Re-opening in 2018 after an 80-year stint as The Tailor, The Plough makes a convincing claim to being '
The downstairs bar area had the buzzing atmosphere you'd expect from a city-centre hotspot; the young, professional clientele apparently not dissuaded by the London-esque prices (£11 for a Birra Moretti and a bottled cider!) but drawn in by the sleek, well-finished look. It was certainly easy to forget that the building had been a shop for so many years, and the owners' hard work to restore the personality of an independent watering hole had clearly paid off.
On finishing our drinks, my partner and I ascended the lovely wooden staircase to the restaurant area. We were swiftly seated by our waiter, Joe, who was friendly and attentive throughout. Drinks ordered, we perused the menu and had made our decisions before our drinks had even arrived, due to a fairly limited number of options on the menu. The dishes themselves all sounded delicious, so it was clear that the chefs at The Plough were going for a 'quality over quantity' approach.
As with the menu length, so with the portion sizes. While the food itself was great, there was, unfortunately, simply not enough of it. A lot of thought had clearly been applied to the sourcing of the ingredients, and to the presentation. My starter, the breast of lamb, was beautifully cooked, with a crispy layer of fat coating well-flavoured meat, and a prune and anchovy stuffing that was almost chocolate-like in its consistency. Likewise, my main, the cod with bacon and peas, looked very pretty and tasted just right. There were touches of flair, such as the unusual 'hay baked mayonnaise' that accompanied my partner's mini steak - the cuisine is best described as traditionally English with a contemporary twist, much like the venue itself.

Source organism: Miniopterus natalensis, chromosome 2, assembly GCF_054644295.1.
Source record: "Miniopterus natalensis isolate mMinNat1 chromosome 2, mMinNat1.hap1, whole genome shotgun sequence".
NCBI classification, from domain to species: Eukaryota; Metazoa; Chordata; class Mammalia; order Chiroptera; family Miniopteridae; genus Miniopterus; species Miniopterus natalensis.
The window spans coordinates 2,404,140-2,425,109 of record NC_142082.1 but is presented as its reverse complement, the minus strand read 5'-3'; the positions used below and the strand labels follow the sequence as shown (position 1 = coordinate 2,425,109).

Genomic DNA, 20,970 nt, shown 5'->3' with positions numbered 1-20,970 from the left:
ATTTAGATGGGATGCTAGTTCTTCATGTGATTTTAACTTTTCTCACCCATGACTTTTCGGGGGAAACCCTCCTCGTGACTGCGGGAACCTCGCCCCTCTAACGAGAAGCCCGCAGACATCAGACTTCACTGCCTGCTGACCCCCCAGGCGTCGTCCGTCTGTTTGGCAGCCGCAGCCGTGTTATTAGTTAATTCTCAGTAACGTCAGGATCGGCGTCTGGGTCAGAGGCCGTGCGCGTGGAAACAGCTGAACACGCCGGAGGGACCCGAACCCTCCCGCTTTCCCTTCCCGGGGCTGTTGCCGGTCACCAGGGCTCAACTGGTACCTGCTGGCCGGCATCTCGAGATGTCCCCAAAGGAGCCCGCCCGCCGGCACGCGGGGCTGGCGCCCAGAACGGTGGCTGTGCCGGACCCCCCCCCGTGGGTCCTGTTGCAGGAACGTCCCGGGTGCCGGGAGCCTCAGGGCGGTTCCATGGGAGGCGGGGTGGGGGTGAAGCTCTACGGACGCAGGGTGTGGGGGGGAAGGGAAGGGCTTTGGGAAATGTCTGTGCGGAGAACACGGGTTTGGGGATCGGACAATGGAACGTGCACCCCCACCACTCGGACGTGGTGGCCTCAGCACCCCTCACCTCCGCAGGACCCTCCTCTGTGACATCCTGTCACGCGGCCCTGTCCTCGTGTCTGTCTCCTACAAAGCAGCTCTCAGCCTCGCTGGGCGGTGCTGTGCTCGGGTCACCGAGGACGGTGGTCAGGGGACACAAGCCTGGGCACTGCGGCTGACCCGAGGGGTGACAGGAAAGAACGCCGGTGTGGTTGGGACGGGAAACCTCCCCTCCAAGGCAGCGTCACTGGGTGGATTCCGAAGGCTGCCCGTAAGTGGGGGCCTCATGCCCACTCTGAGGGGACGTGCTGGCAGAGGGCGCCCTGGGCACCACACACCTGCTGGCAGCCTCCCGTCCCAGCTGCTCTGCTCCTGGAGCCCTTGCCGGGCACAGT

It's not uncommon for restaurants to distinguish themselves with higher prices and more carefully-assembled dishes. The standard of the food was undeniably well-suited to the atmosphere and the venue's fabulously central location, and were it not for the mismatch between the eye-watering prices and the meagre portions, The Plough would be an instant favourite. However, if you're planning to go there for a special treat, you'll need to be prepared to splash out extra for some sides (which sadly would've taken us way over budget) unless you want the wine to go straight to your head. We paid just under £60 for two starters, two mains and a drink each - which would have been fine if we hadn't left the restaurant still hungry.
It's definitely worth checking out this historic spot if you're after a classy meal and, like me, are keen to see more independent shops and restaurants in the city centre. I just hope that over time the owners can adapt their prices to offer diners slightly better value for money.